'51 Norm
    Member
    from colorado

    I needed one of those a couple of months ago. That looks way better than the screwdriver and wedges that I used.
    It looks like your method will result in fewer blood blisters.
    Hopefully I will remember this thread the next time I need to take a hood hinge apart.
     
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  18. 64 DODGE 440
    Joined: Sep 2, 2006
    Posts: 4,046

    64 DODGE 440
    ALLIANCE MEMBER
    from so cal

    Cool engineering. Looks like a great way to save fingers and prevent loss of skin. Betting that a lot of HAMBers will be making them.
     
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  19. realsteeler
    Joined: Mar 30, 2012
    Posts: 36

    realsteeler
    Member

    I make stainless bumpers with this.
     

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  20. realsteeler
    Joined: Mar 30, 2012
    Posts: 36

    realsteeler
    Member

    Reciprocating hammer
     

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  21. realsteeler
    Joined: Mar 30, 2012
    Posts: 36

    realsteeler
    Member

    Distributor machine
     

    Attached Files:

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  22. studebakerjoe
    Joined: Jul 7, 2015
    Posts: 606

    studebakerjoe
    Member

    Any other pics/ details on that distributor machine?
     
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  23. lostone
    Joined: Oct 13, 2013
    Posts: 975

    lostone
    Member
    from kansas

    ^^^^^ same here!^^^^^

    Need more info and pics on distributor machine !!!
     
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  24. realsteeler
    Joined: Mar 30, 2012
    Posts: 36

    realsteeler
    Member

    All it does is replicate the ignition system in the vehicle. So it has a degree wheel which is made from a circle of aluminium plate with 360 degree marks, and fitted to a spindle. This is geared to another spindle which has a lathe chuck mounted to it. The chuck holds the distributor shaft. I used a toothed cambelt and toothed pulleys of an old junkyard engine to gear the two shafts together.
    So the distributor spins at half crank speed.
    The distributor body is clamped so it cant spin.
    The electric motor speed is variable, controlled by a VSD unit.
    The revs are measured with an electronic rev counter taking its pulses from a piece of aluminium tape on the degree wheel shaft. It has an ignition coil and 8 spark plugs fitted, and powered with a 12v battery.
    You the hook up a timing light, run it up, and aim the light at the degree wheel to see what's going on. Much like in the vehicle, but easier to make changes.
    This machine is no where near as sophisticated as a Sun or an Allen. All it does is makes bench settings for advance curves much easier to do, rather than in the vehicle.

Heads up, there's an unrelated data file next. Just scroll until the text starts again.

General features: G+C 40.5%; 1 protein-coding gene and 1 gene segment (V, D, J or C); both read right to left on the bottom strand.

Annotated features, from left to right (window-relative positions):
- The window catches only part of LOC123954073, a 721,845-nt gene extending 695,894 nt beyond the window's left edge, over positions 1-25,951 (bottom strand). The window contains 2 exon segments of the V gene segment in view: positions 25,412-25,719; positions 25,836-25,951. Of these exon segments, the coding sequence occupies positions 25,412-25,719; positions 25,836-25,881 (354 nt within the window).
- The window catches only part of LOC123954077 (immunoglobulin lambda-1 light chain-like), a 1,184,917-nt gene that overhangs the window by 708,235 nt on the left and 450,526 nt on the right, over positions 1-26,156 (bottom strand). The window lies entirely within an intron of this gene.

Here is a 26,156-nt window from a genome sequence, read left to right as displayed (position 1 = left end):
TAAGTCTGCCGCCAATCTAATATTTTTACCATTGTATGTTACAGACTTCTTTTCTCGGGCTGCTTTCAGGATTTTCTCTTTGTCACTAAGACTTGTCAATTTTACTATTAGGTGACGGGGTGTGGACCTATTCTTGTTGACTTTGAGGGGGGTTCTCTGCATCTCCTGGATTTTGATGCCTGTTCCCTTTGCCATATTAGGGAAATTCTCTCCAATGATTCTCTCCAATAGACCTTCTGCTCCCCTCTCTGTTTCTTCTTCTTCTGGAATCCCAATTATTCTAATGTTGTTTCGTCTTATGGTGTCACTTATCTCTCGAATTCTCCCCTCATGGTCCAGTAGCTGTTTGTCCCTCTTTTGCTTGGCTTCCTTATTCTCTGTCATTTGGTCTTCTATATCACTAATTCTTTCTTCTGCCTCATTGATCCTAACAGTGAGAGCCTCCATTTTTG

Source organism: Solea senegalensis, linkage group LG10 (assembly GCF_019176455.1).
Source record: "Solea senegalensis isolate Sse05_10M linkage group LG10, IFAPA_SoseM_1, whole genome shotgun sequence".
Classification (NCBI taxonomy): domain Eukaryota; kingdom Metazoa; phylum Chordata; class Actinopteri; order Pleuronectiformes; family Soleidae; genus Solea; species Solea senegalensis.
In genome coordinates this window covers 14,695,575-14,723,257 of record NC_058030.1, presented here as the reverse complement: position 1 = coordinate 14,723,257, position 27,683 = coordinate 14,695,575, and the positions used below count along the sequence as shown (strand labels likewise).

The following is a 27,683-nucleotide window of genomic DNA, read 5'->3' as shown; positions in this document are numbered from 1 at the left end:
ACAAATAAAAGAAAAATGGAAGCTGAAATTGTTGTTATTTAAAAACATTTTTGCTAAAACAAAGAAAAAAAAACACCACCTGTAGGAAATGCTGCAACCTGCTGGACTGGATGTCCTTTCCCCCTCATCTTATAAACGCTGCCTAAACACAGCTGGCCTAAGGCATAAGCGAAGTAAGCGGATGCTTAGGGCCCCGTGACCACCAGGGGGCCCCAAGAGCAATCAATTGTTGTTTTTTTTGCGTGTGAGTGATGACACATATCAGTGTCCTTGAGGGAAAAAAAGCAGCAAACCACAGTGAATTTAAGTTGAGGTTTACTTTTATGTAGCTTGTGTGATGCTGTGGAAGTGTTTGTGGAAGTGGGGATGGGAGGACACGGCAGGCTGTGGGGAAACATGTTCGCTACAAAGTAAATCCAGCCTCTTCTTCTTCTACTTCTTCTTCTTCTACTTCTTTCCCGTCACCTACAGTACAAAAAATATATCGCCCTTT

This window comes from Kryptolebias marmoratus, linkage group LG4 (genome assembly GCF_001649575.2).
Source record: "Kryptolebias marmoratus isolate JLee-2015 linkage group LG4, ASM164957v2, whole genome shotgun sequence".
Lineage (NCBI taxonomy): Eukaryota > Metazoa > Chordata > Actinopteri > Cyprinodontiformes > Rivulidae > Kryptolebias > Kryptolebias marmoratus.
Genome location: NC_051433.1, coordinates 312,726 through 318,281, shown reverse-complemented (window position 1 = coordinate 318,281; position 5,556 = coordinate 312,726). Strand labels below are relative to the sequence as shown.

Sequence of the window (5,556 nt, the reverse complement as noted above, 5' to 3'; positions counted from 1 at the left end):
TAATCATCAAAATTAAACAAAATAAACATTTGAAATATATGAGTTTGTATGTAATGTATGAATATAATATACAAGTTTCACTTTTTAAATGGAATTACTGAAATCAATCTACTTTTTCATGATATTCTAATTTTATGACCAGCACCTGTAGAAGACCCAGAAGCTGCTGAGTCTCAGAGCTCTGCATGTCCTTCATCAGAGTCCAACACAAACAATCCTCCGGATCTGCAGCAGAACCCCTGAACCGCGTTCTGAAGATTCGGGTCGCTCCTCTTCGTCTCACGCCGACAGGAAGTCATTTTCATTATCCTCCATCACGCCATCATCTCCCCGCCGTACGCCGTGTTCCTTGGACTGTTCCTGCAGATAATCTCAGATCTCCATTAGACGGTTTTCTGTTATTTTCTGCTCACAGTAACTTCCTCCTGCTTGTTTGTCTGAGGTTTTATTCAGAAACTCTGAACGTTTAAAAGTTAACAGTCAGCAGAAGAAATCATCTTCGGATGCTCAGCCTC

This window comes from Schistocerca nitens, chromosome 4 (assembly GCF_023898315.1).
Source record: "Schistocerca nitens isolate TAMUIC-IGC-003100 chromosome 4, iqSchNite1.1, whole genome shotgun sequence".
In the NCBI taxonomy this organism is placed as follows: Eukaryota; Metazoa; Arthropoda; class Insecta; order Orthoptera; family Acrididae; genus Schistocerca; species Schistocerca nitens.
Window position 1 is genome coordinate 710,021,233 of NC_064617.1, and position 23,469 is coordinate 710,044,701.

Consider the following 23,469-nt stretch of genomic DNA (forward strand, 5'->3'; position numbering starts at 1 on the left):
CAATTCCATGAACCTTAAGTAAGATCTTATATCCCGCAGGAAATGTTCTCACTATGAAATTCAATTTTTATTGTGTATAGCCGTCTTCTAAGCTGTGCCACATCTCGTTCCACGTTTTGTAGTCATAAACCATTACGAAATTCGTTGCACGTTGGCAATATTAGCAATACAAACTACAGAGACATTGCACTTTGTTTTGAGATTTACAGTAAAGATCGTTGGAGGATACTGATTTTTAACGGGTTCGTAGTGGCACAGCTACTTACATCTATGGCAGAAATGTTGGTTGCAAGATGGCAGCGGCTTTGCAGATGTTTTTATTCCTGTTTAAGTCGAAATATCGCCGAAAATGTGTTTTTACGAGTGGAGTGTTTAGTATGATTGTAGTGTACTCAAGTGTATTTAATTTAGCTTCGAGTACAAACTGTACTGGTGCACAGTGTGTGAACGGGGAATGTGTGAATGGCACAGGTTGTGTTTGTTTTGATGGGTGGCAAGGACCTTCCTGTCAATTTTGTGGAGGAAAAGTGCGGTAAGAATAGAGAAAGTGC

You can also hook up a Mity Vac to mess with the vacuum side of things.
     

    Attached Files:

  25. Gizzy
    Joined: Jan 20, 2008
    Posts: 656

    Gizzy
    Member
    from N.W,Ohio

    I have a couple of these too
     
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  26. Gizzy
    Joined: Jan 20, 2008
    Posts: 656

    Gizzy
    Member
    from N.W,Ohio

    I made something like this only I just clamp mine in a vice
     
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  27. whtbaron
    Joined: Sep 12, 2012
    Posts: 552

    whtbaron
    Member
    from manitoba

    I probably shouldn't have taken this pic on my black leg vise... makes it a little confusing. I don't imagine many of you are putting laminate flooring in your shops, but we all have the honey-do list. A friend of mine was renovating an older house with plaster walls. When trying to snap the laminate panels together at the ends or side walls, we couldn't pry against the walls or it would damage the plaster. I made this out of scrap iron with a plywood pad under the striking end to protect the flooring. The angle iron fits on the end of the plank, and striking the hard chunk of scrap iron at the end lets you pull it back into place and close gaps in the flooring... affectionately known as the Super Smacker Backer... it gives you enough clearance to swing the hammer away from the wall. An angle iron attachment for your slide hammer would also be another good option... IMG_3207.JPG
     
    Last edited: Mar 1, 2020
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  28. tb33anda3rd
    Joined: Oct 8, 2010
    Posts: 15,393

    tb33anda3rd
    ALLIANCE MEMBER
    1. Connecticut HAMB'ers

    probably would work like a slide hammer to pull dents/panels
     
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  29. David Gersic
    Joined: Feb 15, 2015
    Posts: 2,065

    David Gersic
    Member
    from DeKalb, IL

    I have plaster walls, and three rooms of laminate. I have a tool like this one, probably from Lowes

    [​IMG]

    Just a bent piece of steel. There’s a piece of (fuzzy side) Velcro on the back, so as not to scratch the floor. Hook the end, smack it with a dead blow hammer, and move on. Is yours doing this, or something else?




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  30. whtbaron
    Joined: Sep 12, 2012
    Posts: 552

    whtbaron
    Member
    from manitoba

    Same deal... just a whole lot tougher for the hard to squeeze boards...